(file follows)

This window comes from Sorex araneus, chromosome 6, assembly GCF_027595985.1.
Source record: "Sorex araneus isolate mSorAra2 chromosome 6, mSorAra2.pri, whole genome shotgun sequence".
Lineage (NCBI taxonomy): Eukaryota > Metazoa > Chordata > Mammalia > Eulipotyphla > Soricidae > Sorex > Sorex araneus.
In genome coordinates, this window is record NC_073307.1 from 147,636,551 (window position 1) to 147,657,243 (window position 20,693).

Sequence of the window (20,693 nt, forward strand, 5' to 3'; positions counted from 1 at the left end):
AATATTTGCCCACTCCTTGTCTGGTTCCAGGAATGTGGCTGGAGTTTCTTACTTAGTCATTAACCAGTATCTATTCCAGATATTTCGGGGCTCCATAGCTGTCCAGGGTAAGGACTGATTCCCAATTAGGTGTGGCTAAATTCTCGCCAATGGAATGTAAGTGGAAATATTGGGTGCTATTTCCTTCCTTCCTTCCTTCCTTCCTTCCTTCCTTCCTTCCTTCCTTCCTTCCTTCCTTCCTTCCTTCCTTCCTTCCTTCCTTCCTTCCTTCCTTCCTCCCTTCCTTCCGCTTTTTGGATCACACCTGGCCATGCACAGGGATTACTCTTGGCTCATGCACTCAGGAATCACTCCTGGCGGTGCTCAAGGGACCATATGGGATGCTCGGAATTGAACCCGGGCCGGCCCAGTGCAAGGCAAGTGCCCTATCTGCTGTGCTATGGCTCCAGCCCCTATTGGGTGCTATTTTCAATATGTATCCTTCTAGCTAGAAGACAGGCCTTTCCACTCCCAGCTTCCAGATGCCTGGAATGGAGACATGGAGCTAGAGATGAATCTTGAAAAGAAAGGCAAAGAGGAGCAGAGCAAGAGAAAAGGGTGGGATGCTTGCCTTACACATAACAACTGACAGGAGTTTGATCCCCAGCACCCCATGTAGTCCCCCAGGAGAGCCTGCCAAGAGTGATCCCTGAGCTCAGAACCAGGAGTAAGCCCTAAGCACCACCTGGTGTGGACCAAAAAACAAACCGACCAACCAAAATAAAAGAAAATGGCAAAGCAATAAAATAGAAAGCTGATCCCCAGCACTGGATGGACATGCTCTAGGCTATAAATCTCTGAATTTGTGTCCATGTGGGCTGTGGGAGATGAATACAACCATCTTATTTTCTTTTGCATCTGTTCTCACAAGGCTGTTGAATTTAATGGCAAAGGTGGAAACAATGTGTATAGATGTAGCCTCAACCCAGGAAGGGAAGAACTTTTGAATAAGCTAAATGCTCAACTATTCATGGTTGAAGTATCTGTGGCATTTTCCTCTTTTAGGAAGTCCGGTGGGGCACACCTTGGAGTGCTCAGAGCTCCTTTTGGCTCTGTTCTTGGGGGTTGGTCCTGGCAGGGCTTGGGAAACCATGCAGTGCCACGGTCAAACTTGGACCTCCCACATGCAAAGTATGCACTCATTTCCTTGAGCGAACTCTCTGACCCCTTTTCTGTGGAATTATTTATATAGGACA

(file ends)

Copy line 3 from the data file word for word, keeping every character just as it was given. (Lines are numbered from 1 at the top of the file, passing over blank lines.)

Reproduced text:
Lineage (NCBI taxonomy): Eukaryota > Metazoa > Chordata > Mammalia > Eulipotyphla > Soricidae > Sorex > Sorex araneus.